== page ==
World Sound Radio Adventures a la Tom Crane

Tom Crane is currently sending out beautiful music from around the world on  He’s going from Australia to Scandinavia to Africa and beyond. Actually Tom seems to go everywhere on the globe for music. It’s like travelling with your ears to exotic and mysterious places every Sunday afternoon.  To embark on this listening odyssey just click the link.

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No login required. Join the ear dance.  Enjoy the incomparable Tom’s feast to the fullest.

World Sound is followed by Saba: The Wind of Love

Tenzin Tsundue’s “Exile House”

Our tiled roof dripped

and the four walls threatened to fall apart

but we were to go home soon,


we grew papyas

in front of our house

chillies in our garden

and changmas for our fences,

then pumpkins rolled down the cowshed thatch

calves trotted out of the manger,


grass on the roof,

beans sprouted and

climbed dwon the vines,

money plants crept in through the window,

our house seems to have grown roots.


The fences have grown into a jungle,

now how can I tell my children

where we came from?


Poem presented as it appears in Kora

copyright Tenzin Tsundue, 2002

My Tibetanness by Tenzin Tsundue

Thirty-nine years in exile.

Yet no nation supports us.

Not a single bloody nation!


We are refugees here.

People of a lost country.

Citizen to no nation.

Tibetans: the world’s sympathy stock.

Serene monks and bubbly traditionalists;

one lakh and several thousand odd,

nicely mixed, steeped

in various assimilating cultural hegemonies.


At every check-post and office,

I am an “Indian-Tibetan”,

My Registration Certificate,

I renew every year, with a salaam.

A foreigner born in India.


I am more of an Indian.

Except for my Chinky Tibetan face.

“Nepali?” “Thai?”  “Japanese?”

“Chinese?” “Naga?” “Manipuri?”

but never the question—“Tibetan?”


I am Tibetan.

But not from Tibet.

Never been there.

Yet I dream

of dying there. 


printed with persmission given in KORA by Tenzin Tsundue @ 2002

Cemetery Hill, Wounded Knee, 29 December 2006

After the sage is gone

After the tobacco has fallen

After the prayers have gone silent

After the singing has ceased

After the drums are still

After the rusting cars, mini-vans, trucks have rolled away

After the horses’ trailers have departed

After the alternator has been changed on the ancient blue and white pick-up


Bowl sings

Instrument of a people without a country

But not without identity;

People making a new way-

Sings for a People with a land


Losing identity,

People fighting to heal their sacred hoop-

It sings rich and strong

To the North, South, East  and West

To the sky

To the earth

To the wind

To spirit within and without

Bowl sings as never before

Deep and full

Seeking all walking the winds

Bowl sings


Spotted Elk’s Band dances




poetry’s powers or Tsundue’s trespasses

While collecting my thoughts for a little glib yapping about favorite poems a certain slight volume of poetry came to mind, Kora, a story and eleven poems by Tenzin Tsundue and I decided glib could wait a while.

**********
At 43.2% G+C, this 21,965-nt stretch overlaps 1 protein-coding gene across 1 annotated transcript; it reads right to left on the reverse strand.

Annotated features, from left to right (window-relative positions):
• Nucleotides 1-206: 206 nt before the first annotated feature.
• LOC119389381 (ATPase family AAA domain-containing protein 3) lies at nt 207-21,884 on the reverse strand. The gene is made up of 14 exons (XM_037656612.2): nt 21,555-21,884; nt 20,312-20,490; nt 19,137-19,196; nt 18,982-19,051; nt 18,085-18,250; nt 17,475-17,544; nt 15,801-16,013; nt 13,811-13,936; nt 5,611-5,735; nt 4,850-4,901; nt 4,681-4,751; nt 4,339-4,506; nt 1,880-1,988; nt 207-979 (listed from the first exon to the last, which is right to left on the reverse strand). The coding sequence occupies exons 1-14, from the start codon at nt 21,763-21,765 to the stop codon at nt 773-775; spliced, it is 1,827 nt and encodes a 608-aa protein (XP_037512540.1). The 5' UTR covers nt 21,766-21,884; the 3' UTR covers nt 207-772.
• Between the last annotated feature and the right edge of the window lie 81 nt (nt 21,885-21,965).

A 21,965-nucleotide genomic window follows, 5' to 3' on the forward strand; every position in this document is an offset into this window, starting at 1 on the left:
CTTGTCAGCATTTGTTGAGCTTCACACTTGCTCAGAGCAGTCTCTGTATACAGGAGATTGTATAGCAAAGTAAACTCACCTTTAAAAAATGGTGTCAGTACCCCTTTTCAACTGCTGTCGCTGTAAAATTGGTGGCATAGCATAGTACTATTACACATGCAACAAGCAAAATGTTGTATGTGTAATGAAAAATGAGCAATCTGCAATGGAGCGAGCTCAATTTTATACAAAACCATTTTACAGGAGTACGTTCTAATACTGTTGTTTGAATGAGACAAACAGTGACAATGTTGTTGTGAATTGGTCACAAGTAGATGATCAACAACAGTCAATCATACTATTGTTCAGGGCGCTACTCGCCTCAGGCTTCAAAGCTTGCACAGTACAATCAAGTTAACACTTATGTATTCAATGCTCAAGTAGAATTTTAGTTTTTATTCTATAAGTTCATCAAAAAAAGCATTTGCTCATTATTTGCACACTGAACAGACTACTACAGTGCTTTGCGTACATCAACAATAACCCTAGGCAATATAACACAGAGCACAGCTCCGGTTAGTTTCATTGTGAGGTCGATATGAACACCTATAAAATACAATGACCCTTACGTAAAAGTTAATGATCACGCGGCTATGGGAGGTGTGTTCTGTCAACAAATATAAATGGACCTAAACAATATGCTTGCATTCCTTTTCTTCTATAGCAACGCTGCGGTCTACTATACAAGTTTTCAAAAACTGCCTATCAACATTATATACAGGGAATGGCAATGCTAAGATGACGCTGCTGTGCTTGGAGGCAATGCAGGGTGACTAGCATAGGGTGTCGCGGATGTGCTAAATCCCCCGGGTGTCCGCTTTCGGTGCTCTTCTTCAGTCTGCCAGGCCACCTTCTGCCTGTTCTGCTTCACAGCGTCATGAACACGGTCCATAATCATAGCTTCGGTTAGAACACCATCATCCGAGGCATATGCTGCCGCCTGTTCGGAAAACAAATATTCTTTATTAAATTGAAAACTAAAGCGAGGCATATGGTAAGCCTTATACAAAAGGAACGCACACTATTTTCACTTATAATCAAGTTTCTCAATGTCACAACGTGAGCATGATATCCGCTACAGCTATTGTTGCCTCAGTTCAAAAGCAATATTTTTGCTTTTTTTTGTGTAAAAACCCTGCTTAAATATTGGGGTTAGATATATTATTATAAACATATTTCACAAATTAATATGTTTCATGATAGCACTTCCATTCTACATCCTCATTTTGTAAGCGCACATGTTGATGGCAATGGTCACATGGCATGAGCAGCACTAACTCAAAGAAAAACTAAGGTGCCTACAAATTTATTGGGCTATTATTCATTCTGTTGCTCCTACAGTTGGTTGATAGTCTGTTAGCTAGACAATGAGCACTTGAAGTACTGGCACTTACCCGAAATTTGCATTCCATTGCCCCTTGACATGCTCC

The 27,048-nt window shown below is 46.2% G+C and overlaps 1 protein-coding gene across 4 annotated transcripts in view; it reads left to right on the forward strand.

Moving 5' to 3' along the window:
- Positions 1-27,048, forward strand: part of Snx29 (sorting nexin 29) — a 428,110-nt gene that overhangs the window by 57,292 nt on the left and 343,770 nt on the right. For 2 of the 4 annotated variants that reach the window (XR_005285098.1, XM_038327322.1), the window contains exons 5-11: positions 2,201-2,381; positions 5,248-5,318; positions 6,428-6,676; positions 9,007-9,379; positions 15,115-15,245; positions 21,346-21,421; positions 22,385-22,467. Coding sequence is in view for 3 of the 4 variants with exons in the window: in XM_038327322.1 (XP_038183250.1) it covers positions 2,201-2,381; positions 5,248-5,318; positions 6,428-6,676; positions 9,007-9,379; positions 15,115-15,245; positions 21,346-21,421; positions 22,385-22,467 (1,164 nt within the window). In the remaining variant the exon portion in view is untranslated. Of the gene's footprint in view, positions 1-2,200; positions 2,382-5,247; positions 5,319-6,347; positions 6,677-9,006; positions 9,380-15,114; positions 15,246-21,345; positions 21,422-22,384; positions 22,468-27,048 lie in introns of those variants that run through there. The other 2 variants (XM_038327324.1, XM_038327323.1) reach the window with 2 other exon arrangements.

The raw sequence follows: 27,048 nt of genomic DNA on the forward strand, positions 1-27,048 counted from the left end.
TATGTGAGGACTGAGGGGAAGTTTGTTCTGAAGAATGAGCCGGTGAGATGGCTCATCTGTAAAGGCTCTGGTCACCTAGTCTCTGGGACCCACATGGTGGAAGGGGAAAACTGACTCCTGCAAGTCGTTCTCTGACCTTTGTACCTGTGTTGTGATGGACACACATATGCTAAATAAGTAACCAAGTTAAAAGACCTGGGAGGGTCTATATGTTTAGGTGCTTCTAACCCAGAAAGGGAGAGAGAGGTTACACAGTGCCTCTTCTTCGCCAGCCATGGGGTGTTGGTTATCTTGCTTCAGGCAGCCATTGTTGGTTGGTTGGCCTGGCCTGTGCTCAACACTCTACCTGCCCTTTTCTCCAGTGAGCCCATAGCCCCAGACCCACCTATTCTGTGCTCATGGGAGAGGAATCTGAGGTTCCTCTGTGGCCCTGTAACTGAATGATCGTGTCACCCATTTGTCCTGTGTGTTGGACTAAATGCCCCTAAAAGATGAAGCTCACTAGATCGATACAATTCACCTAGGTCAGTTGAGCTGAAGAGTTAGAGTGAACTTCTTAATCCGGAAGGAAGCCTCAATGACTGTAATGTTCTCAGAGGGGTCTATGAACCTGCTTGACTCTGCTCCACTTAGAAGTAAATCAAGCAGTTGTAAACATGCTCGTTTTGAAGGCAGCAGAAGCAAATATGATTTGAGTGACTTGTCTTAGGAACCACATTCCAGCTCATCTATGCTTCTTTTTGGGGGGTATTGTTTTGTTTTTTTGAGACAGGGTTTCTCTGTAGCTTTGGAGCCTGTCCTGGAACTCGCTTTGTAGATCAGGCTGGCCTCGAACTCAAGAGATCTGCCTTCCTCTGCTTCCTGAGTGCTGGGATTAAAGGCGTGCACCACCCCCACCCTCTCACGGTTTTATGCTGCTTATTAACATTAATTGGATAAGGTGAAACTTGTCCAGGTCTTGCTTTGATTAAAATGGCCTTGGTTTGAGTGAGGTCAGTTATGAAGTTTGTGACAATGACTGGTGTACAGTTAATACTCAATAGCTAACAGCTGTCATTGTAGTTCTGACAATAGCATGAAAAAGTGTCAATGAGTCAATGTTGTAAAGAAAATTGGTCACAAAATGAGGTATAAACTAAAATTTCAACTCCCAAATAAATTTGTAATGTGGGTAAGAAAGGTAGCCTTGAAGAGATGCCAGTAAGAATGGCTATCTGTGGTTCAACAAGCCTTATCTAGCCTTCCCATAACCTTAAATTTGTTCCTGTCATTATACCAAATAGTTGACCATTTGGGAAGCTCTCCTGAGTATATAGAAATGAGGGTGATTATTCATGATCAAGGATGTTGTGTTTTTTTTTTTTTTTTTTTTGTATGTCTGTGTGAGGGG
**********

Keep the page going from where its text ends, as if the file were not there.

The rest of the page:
The Olympic games and this last infamous torch run have come and gone like birds’ nests in harsh winter winds.  One highlight was the attention on the plight of Tibet.

Tenzin’s poetry speaks for itself–and him–better than I can prattle–so, without further ado here are two:

Desperate Age

Kill my Dalai Lama

that I can believe no more.

Bury my head

beat  it

disrobe me

chain it.

But don’t let me free.


Within the prison

this body is yours

But within the body

my belief is only mine.


You want to do it?

Kill me here–silently.

Make sure no breath remains.

But don’t let me free.


If you want,

do it again.

Right from the beginning:

Discipline me

Re-educate me

Indoctrinate me

show me your communist gimmicks.

But don’t let me free.


Kill my Dalai Lama

and I will

believe no more.


Prattling:  Odd how the lines “Discipline me/Re-educate me/Indoctrinate me” recall the subject of the new Wes Studi film, The Only Good Indian, as it portrays the infamous boarding school experience of a multitiude of Native Americans from tribes across the United States. Winter Fox Frank could have delievered these lines of poetry written by a Tibetan on the other side of the world. Okay, okay, I promised another poem instead of yapping (these are reproduced with persmission according to note in book).

A Personal Reconnaissance

From Ladakh

Tibet is just a gaze away.

They said:

from that black knoll

at Dumise, it’s Tibet.

For the first time I saw

my country Tibet.


In a hurried trip,

I was there, at the mound.


I sniffed the soil,

scratched the ground

listened to the dry wind

and the wild old cranes.


I didn’t see the border,

I swear there wasn’t anything

different, there.


I didn’t know,

if I was there or here.

I didn’t know,

If I was here or there.


They say the kyangs

come here every winter.

They say the Kyangs

go there every summer.


A kyang is a wild Tibetan ass.

Click the link below for photos of the poetry nite featuring Tenzin Tsundue’s poems:

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